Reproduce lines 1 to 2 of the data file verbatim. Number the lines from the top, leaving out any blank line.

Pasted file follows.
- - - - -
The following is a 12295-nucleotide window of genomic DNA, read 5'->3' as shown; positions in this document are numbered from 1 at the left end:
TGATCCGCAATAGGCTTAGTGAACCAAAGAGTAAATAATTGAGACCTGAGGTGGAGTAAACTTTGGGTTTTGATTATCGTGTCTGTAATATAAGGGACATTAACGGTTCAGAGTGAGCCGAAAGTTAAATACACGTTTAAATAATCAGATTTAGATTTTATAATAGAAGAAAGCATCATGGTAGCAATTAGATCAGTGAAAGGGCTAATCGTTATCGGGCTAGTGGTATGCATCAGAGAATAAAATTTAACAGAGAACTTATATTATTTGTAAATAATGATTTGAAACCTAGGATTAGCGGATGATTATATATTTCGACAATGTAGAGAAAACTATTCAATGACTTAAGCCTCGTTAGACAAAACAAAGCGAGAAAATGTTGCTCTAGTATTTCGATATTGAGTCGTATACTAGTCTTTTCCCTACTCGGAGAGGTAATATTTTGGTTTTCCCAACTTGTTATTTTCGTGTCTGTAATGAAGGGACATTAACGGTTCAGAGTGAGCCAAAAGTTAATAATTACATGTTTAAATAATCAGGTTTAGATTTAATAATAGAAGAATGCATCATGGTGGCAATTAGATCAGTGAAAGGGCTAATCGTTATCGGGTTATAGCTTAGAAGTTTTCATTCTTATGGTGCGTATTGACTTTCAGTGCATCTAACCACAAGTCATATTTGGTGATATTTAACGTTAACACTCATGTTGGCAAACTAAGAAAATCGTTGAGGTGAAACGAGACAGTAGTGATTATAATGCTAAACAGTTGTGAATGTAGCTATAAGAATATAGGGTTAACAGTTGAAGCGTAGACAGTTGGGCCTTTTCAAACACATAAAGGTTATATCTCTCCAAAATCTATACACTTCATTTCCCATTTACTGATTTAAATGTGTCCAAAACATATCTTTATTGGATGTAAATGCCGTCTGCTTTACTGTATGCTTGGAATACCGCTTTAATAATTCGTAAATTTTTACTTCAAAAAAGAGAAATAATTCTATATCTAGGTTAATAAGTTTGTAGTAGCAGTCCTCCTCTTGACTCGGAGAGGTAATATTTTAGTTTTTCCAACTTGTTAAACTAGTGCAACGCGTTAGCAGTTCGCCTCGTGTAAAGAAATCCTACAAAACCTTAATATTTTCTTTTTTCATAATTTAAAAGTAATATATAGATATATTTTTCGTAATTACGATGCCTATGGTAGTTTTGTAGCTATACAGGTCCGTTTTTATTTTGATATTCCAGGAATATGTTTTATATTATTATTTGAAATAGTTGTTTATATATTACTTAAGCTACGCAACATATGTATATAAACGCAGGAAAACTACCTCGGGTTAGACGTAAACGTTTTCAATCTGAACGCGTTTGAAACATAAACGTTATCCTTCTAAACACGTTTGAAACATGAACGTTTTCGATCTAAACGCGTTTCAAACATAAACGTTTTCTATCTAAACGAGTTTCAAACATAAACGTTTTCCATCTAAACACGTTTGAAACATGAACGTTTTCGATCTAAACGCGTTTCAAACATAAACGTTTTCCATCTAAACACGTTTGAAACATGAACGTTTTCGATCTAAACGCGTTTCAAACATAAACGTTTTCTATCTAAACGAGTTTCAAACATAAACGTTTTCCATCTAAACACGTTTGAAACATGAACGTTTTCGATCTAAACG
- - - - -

The following is a 12295-nucleotide window of genomic DNA, read 5'->3' as shown; positions in this document are numbered from 1 at the left end:
TGATCCGCAATAGGCTTAGTGAACCAAAGAGTAAATAATTGAGACCTGAGGTGGAGTAAACTTTGGGTTTTGATTATCGTGTCTGTAATATAAGGGACATTAACGGTTCAGAGTGAGCCGAAAGTTAAATACACGTTTAAATAATCAGATTTAGATTTTATAATAGAAGAAAGCATCATGGTAGCAATTAGATCAGTGAAAGGGCTAATCGTTATCGGGCTAGTGGTATGCATCAGAGAATAAAATTTAACAGAGAACTTATATTATTTGTAAATAATGATTTGAAACCTAGGATTAGCGGATGATTATATATTTCGACAATGTAGAGAAAACTATTCAATGACTTAAGCCTCGTTAGACAAAACAAAGCGAGAAAATGTTGCTCTAGTATTTCGATATTGAGTCGTATACTAGTCTTTTCCCTACTCGGAGAGGTAATATTTTGGTTTTCCCAACTTGTTATTTTCGTGTCTGTAATGAAGGGACATTAACGGTTCAGAGTGAGCCAAAAGTTAATAATTACATGTTTAAATAATCAGGTTTAGATTTAATAATAGAAGAATGCATCATGGTGGCAATTAGATCAGTGAAAGGGCTAATCGTTATCGGGTTATAGCTTAGAAGTTTTCATTCTTATGGTGCGTATTGACTTTCAGTGCATCTAACCACAAGTCATATTTGGTGATATTTAACGTTAACACTCATGTTGGCAAACTAAGAAAATCGTTGAGGTGAAACGAGACAGTAGTGATTATAATGCTAAACAGTTGTGAATGTAGCTATAAGAATATAGGGTTAACAGTTGAAGCGTAGACAGTTGGGCCTTTTCAAACACATAAAGGTTATATCTCTCCAAAATCTATACACTTCATTTCCCATTTACTGATTTAAATGTGTCCAAAACATATCTTTATTGGATGTAAATGCCGTCTGCTTTACTGTATGCTTGGAATACCGCTTTAATAATTCGTAAATTTTTACTTCAAAAAAGAGAAATAATTCTATATCTAGGTTAATAAGTTTGTAGTAGCAGTCCTCCTCTTGACTCGGAGAGGTAATATTTTAGTTTTTCCAACTTGTTAAACTAGTGCAACGCGTTAGCAGTTCGCCTCGTGTAAAGAAATCCTACAAAACCTTAATATTTTCTTTTTTCATAATTTAAAAGTAATATATAGATATATTTTTCGTAATTACGATGCCTATGGTAGTTTTGTAGCTATACAGGTCCGTTTTTATTTTGATATTCCAGGAATATGTTTTATATTATTATTTGAAATAGTTGTTTATATATTACTTAAGCTACGCAACATATGTATATAAACGCAGGAAAACTACCTCGGGTTAGACGTAAACGTTTTCAATCTGAACGCGTTTGAAACATAAACGTTATCCTTCTAAACACGTTTGAAACATGAACGTTTTCGATCTAAACGCGTTTCAAACATAAACGTTTTCTATCTAAACGAGTTTCAAACATAAACGTTTTCCATCTAAACACGTTTGAAACATGAACGTTTTCGATCTAAACGCGTTTCAAACATAAACGTTTTCCATCTAAACACGTTTGAAACATGAACGTTTTCGATCTAAACGCGTTTCAAACATAAACGTTTTCTATCTAAACGAGTTTCAAACATAAACGTTTTCCATCTAAACACGTTTGAAACATGAACGTTTTCGATCTAAACG